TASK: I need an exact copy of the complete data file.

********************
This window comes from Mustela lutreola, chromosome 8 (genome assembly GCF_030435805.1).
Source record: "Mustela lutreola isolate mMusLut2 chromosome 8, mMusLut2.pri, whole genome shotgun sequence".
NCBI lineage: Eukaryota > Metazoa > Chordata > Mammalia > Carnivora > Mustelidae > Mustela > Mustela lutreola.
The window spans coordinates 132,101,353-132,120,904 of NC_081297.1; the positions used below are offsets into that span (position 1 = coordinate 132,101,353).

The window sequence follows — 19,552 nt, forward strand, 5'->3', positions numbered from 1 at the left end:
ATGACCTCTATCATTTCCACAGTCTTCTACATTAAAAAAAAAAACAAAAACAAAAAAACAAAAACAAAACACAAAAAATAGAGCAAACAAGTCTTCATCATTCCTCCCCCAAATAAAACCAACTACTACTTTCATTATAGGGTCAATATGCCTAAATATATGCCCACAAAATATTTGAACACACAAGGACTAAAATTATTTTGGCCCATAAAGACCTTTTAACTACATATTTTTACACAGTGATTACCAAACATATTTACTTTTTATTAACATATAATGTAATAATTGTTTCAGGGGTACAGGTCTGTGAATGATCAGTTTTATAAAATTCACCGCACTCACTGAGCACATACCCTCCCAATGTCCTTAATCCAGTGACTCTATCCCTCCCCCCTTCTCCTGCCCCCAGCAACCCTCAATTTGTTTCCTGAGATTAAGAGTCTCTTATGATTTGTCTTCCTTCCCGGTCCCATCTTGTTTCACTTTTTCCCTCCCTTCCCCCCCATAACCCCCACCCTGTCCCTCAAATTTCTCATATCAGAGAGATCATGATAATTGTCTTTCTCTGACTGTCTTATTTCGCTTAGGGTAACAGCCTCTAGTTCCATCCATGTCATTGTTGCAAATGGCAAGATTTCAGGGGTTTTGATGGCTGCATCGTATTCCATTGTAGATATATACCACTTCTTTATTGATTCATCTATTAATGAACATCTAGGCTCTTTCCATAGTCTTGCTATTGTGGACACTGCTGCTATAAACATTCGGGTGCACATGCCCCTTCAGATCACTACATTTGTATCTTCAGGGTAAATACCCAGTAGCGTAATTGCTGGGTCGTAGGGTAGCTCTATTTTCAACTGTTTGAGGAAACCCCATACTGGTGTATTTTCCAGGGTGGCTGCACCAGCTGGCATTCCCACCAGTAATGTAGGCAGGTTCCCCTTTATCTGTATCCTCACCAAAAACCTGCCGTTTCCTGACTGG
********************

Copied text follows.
This window comes from Mustela lutreola, chromosome 8 (genome assembly GCF_030435805.1).
Source record: "Mustela lutreola isolate mMusLut2 chromosome 8, mMusLut2.pri, whole genome shotgun sequence".
NCBI lineage: Eukaryota > Metazoa > Chordata > Mammalia > Carnivora > Mustelidae > Mustela > Mustela lutreola.
The window spans coordinates 132,101,353-132,120,904 of NC_081297.1; the positions used below are offsets into that span (position 1 = coordinate 132,101,353).

The window sequence follows — 19,552 nt, forward strand, 5'->3', positions numbered from 1 at the left end:
ATGACCTCTATCATTTCCACAGTCTTCTACATTAAAAAAAAAAACAAAAACAAAAAAACAAAAACAAAACACAAAAAATAGAGCAAACAAGTCTTCATCATTCCTCCCCCAAATAAAACCAACTACTACTTTCATTATAGGGTCAATATGCCTAAATATATGCCCACAAAATATTTGAACACACAAGGACTAAAATTATTTTGGCCCATAAAGACCTTTTAACTACATATTTTTACACAGTGATTACCAAACATATTTACTTTTTATTAACATATAATGTAATAATTGTTTCAGGGGTACAGGTCTGTGAATGATCAGTTTTATAAAATTCACCGCACTCACTGAGCACATACCCTCCCAATGTCCTTAATCCAGTGACTCTATCCCTCCCCCCTTCTCCTGCCCCCAGCAACCCTCAATTTGTTTCCTGAGATTAAGAGTCTCTTATGATTTGTCTTCCTTCCCGGTCCCATCTTGTTTCACTTTTTCCCTCCCTTCCCCCCCATAACCCCCACCCTGTCCCTCAAATTTCTCATATCAGAGAGATCATGATAATTGTCTTTCTCTGACTGTCTTATTTCGCTTAGGGTAACAGCCTCTAGTTCCATCCATGTCATTGTTGCAAATGGCAAGATTTCAGGGGTTTTGATGGCTGCATCGTATTCCATTGTAGATATATACCACTTCTTTATTGATTCATCTATTAATGAACATCTAGGCTCTTTCCATAGTCTTGCTATTGTGGACACTGCTGCTATAAACATTCGGGTGCACATGCCCCTTCAGATCACTACATTTGTATCTTCAGGGTAAATACCCAGTAGCGTAATTGCTGGGTCGTAGGGTAGCTCTATTTTCAACTGTTTGAGGAAACCCCATACTGGTGTATTTTCCAGGGTGGCTGCACCAGCTGGCATTCCCACCAGTAATGTAGGCAGGTTCCCCTTTATCTGTATCCTCACCAAAAACCTGCCGTTTCCTGACTGG